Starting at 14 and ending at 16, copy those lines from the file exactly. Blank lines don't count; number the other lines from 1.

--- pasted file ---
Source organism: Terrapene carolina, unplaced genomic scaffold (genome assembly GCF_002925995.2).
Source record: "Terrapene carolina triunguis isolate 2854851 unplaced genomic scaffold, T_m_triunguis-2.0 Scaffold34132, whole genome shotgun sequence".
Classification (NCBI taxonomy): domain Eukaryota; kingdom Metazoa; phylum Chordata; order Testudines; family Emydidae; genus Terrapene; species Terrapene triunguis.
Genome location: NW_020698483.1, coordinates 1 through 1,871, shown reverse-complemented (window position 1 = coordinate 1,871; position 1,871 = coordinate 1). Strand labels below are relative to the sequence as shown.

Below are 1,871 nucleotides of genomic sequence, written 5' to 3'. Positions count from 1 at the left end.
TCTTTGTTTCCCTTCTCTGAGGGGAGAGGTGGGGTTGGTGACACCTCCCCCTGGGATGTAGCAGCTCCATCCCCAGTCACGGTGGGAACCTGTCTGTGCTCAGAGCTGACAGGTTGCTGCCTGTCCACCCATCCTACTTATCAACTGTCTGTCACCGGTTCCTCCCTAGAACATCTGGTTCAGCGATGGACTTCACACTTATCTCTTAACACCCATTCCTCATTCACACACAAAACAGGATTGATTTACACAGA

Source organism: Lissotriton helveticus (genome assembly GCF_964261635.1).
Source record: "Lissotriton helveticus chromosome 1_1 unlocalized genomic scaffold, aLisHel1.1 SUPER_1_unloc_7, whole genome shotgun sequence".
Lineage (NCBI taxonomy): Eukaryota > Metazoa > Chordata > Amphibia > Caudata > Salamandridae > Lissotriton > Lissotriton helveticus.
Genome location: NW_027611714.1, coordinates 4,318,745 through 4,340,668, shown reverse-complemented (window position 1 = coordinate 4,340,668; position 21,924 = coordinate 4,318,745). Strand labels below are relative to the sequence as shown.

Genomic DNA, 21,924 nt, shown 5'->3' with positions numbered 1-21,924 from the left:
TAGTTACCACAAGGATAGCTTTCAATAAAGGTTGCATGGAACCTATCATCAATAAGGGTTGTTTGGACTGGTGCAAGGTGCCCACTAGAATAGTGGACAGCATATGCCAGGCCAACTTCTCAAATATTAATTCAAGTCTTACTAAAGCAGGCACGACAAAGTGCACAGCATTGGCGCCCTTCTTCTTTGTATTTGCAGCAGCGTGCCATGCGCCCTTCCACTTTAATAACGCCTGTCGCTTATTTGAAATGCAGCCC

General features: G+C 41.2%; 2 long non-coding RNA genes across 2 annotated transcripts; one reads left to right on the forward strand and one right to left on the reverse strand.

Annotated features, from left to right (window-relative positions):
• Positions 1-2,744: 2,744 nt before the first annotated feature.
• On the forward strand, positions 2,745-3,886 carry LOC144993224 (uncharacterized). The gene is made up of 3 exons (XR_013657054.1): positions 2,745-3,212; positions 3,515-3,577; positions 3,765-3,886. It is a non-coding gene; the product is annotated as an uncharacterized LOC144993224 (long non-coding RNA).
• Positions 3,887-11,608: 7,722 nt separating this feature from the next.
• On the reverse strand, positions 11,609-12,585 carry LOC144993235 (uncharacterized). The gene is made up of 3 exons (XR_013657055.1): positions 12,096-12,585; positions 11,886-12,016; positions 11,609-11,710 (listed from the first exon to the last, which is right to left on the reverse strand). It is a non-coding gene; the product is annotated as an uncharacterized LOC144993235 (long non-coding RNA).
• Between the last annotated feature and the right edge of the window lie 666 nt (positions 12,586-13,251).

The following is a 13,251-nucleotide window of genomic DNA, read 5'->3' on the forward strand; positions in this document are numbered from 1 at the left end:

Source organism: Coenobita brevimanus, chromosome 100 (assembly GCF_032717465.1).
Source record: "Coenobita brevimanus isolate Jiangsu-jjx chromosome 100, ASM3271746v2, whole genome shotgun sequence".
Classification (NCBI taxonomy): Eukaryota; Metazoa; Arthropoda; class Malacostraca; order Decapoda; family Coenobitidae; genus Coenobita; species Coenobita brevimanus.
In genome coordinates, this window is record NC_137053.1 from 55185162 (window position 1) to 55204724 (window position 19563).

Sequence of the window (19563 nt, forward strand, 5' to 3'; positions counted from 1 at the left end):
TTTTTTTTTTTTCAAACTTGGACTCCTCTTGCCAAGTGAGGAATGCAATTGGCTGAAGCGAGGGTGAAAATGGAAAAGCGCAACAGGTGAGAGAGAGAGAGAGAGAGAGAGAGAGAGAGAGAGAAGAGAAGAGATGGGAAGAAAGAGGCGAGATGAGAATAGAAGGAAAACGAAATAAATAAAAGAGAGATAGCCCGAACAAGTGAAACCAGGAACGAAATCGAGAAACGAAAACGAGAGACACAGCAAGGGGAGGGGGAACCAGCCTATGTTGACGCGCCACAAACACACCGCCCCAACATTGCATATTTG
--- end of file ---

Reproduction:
Annotated features, from left to right (window-relative positions):
• Positions 1-2,744: 2,744 nt before the first annotated feature.
• On the forward strand, positions 2,745-3,886 carry LOC144993224 (uncharacterized). The gene is made up of 3 exons (XR_013657054.1): positions 2,745-3,212; positions 3,515-3,577; positions 3,765-3,886. It is a non-coding gene; the product is annotated as an uncharacterized LOC144993224 (long non-coding RNA).